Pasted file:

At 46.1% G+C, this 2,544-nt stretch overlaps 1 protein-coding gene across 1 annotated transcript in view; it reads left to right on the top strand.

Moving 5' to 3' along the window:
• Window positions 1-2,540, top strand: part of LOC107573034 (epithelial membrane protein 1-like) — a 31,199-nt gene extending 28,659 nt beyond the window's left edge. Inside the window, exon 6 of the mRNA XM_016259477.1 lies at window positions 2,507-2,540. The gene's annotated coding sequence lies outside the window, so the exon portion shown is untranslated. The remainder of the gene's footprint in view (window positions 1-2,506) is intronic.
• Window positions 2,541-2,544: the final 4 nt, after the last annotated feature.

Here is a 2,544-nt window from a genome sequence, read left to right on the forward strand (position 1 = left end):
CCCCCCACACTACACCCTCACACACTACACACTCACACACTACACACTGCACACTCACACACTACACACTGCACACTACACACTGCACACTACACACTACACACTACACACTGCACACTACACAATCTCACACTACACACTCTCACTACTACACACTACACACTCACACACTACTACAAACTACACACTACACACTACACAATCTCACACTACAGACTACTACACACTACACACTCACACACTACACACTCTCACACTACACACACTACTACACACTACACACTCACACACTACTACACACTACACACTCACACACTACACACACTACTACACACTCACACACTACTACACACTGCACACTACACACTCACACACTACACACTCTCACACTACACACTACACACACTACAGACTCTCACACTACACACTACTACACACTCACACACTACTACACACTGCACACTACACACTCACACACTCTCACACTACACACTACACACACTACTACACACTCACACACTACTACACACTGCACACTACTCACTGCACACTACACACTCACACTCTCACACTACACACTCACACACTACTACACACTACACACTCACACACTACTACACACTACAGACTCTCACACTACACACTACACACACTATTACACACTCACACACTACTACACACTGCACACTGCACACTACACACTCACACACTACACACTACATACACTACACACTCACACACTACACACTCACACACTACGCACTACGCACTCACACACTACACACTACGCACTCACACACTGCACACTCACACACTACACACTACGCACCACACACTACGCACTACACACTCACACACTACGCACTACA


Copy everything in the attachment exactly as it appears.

At 46.1% G+C, this 2,544-nt stretch overlaps 1 protein-coding gene across 1 annotated transcript in view; it reads left to right on the top strand.

Moving 5' to 3' along the window:
• Window positions 1-2,540, top strand: part of LOC107573034 (epithelial membrane protein 1-like) — a 31,199-nt gene extending 28,659 nt beyond the window's left edge. Inside the window, exon 6 of the mRNA XM_016259477.1 lies at window positions 2,507-2,540. The gene's annotated coding sequence lies outside the window, so the exon portion shown is untranslated. The remainder of the gene's footprint in view (window positions 1-2,506) is intronic.
• Window positions 2,541-2,544: the final 4 nt, after the last annotated feature.

Here is a 2,544-nt window from a genome sequence, read left to right on the forward strand (position 1 = left end):
CCCCCCACACTACACCCTCACACACTACACACTCACACACTACACACTGCACACTCACACACTACACACTGCACACTACACACTGCACACTACACACTACACACTACACACTGCACACTACACAATCTCACACTACACACTCTCACTACTACACACTACACACTCACACACTACTACAAACTACACACTACACACTACACAATCTCACACTACAGACTACTACACACTACACACTCACACACTACACACTCTCACACTACACACACTACTACACACTACACACTCACACACTACTACACACTACACACTCACACACTACACACACTACTACACACTCACACACTACTACACACTGCACACTACACACTCACACACTACACACTCTCACACTACACACTACACACACTACAGACTCTCACACTACACACTACTACACACTCACACACTACTACACACTGCACACTACACACTCACACACTCTCACACTACACACTACACACACTACTACACACTCACACACTACTACACACTGCACACTACTCACTGCACACTACACACTCACACTCTCACACTACACACTCACACACTACTACACACTACACACTCACACACTACTACACACTACAGACTCTCACACTACACACTACACACACTATTACACACTCACACACTACTACACACTGCACACTGCACACTACACACTCACACACTACACACTACATACACTACACACTCACACACTACACACTCACACACTACGCACTACGCACTCACACACTACACACTACGCACTCACACACTGCACACTCACACACTACACACTACGCACCACACACTACGCACTACACACTCACACACTACGCACTACA